His playing time was sporadic to begin the campaign. By the end of the regular season, he was in the lineup every day. By the time the playoffs rolled around, Blandini was red-hot, batting .333 in 18 at-bats with one home run, a steal and three RBI.

“I noticed as a player I’m not necessarily a power hitter, I’m more of a contact hitter, so I look to get the ball in play. I’m fast, so if I get it on the ground I have a chance of beating it out, so that’s my style of game,” Blandini said. “Just hit the ball hard on a line, score a lot of runs and that’s what (Loiseau) said my job at the top of the lineup is, score a lot of runs, and that’s what I learned over the summer.”

Blandini also learned how to be ready for anything. He spent the summer bouncing around and learning the nuances of each outfield spot, then returned to SNHU and found himself at an entirely new position.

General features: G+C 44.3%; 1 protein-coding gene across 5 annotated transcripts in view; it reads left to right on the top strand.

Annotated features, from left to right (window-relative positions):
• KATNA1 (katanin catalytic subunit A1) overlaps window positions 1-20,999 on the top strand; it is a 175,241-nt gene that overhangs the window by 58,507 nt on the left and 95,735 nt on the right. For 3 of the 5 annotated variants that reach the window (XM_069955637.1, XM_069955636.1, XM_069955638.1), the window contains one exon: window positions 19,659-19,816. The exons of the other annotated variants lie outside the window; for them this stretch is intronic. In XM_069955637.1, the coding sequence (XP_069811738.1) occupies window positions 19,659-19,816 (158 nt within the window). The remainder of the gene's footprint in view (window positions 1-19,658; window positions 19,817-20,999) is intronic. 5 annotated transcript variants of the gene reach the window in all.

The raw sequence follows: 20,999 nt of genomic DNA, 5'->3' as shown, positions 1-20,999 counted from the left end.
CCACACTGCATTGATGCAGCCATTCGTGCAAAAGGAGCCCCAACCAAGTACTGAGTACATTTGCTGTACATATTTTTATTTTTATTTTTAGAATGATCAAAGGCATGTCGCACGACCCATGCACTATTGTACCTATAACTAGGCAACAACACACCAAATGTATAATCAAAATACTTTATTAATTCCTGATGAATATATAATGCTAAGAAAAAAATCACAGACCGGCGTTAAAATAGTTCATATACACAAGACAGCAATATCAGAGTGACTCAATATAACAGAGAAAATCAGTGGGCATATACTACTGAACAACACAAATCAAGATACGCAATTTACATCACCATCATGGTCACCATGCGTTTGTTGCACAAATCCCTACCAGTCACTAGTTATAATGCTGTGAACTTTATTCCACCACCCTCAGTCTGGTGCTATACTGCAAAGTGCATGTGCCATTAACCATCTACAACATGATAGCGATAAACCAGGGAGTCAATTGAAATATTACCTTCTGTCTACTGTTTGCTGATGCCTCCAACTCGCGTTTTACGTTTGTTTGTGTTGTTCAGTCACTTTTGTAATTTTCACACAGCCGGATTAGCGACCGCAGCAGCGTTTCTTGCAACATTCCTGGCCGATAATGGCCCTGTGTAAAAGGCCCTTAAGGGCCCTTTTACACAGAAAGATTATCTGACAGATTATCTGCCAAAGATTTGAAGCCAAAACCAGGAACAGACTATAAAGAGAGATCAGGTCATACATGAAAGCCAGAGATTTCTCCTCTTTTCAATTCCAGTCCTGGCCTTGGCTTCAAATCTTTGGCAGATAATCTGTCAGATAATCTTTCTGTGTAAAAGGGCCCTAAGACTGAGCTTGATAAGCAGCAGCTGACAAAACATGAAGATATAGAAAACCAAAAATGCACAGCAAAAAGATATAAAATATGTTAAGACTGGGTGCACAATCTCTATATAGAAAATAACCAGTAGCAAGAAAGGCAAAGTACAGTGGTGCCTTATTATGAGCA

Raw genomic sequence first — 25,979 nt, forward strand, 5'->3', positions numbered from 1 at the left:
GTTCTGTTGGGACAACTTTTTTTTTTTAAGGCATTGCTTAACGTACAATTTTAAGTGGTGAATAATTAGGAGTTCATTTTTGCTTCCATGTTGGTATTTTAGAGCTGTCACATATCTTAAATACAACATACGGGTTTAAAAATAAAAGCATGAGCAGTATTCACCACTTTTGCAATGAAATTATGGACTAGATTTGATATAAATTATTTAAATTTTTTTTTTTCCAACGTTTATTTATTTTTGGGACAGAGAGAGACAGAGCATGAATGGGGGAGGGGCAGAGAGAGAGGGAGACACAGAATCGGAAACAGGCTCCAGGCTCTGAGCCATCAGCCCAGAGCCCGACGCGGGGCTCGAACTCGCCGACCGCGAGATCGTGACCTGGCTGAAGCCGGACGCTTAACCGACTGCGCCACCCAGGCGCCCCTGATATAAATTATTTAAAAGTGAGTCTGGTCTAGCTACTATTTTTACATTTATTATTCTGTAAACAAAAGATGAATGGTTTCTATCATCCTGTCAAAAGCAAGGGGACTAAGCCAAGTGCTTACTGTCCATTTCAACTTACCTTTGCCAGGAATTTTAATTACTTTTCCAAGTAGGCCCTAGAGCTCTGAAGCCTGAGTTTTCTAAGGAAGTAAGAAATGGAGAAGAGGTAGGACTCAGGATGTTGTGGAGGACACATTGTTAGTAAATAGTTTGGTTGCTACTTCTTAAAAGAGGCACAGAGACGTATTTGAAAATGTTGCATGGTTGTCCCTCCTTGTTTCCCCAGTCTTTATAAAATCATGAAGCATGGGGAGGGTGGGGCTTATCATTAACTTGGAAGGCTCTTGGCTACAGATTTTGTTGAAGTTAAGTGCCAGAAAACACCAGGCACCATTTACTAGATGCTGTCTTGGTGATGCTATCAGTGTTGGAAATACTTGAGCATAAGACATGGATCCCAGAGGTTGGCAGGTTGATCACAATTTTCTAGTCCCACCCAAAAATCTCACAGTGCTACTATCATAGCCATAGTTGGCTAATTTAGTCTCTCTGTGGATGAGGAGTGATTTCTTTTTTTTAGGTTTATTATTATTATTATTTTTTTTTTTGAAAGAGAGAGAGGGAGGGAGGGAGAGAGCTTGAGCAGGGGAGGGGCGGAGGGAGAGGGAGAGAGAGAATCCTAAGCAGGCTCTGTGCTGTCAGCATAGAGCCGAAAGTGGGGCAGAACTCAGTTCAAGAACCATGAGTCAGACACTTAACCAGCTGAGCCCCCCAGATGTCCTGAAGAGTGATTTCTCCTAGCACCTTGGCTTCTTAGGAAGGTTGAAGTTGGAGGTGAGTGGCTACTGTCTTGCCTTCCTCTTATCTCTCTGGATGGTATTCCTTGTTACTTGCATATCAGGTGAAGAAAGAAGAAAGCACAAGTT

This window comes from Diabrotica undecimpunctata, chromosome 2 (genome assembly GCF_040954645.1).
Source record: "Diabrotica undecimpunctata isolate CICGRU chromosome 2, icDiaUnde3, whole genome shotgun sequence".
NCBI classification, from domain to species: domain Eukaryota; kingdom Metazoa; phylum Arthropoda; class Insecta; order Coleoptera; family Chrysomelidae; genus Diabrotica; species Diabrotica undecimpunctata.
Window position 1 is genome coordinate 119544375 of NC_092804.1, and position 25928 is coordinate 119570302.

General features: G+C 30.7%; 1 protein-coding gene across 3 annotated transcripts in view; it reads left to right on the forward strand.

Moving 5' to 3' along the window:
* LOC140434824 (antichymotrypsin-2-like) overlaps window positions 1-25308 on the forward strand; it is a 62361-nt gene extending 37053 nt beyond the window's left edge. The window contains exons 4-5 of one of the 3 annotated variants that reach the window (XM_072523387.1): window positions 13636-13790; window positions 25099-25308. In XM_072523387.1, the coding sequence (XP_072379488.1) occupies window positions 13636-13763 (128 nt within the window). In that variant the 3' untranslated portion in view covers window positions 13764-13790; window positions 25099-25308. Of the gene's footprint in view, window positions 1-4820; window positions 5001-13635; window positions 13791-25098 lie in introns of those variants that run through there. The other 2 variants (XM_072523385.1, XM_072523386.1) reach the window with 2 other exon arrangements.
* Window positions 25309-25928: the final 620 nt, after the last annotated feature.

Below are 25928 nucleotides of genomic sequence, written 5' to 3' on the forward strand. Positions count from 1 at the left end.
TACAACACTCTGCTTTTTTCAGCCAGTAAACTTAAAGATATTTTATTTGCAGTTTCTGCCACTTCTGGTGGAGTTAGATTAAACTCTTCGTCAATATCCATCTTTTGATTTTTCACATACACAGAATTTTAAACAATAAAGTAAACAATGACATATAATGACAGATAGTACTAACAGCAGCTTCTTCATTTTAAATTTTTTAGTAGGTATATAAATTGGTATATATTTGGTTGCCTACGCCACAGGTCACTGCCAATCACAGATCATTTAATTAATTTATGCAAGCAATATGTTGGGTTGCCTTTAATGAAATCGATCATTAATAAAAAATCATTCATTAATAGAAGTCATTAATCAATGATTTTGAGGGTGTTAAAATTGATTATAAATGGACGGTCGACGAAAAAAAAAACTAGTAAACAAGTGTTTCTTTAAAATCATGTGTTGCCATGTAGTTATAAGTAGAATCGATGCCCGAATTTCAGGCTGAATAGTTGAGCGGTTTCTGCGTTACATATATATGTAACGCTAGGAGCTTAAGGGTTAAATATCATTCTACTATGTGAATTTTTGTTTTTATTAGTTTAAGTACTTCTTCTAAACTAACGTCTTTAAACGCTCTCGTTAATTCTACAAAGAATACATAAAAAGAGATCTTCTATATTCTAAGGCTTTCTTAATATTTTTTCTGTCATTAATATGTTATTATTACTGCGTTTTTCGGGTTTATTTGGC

“When he left school, we met and we sent him out for summer to play center,” Loiseau said. “We were going to play him in center every day and he came back to school and he looked so good in the infield before a practice one day. I just hit some balls at third and he looked so good I just put him at third and it’s a natural position for him.

“He’s not your prototypical third baseman because he’s a little guy, but he’s super athletic and he’s really good on the run. We have good pitching, so a lot of times it’s soft contact down there so we just thought he’d be a good fit.”

Most coaches might not consider a 5-foot-7, 150-pound player at the hot corner. But most coaches also didn’t see the potential in Blandini from the jump like Loiseau did.

“He was my first junior in high school to commit ever. I just had to have him,” Loiseau said. “He was so undersized and fast twitched. I literally spent an hour with that kid and I had to have him on my team. He was that kind of player at camp. He was the smallest kid in camp ... but he was the best baseball player in camp and he literally chased every ball. It was ridiculous.”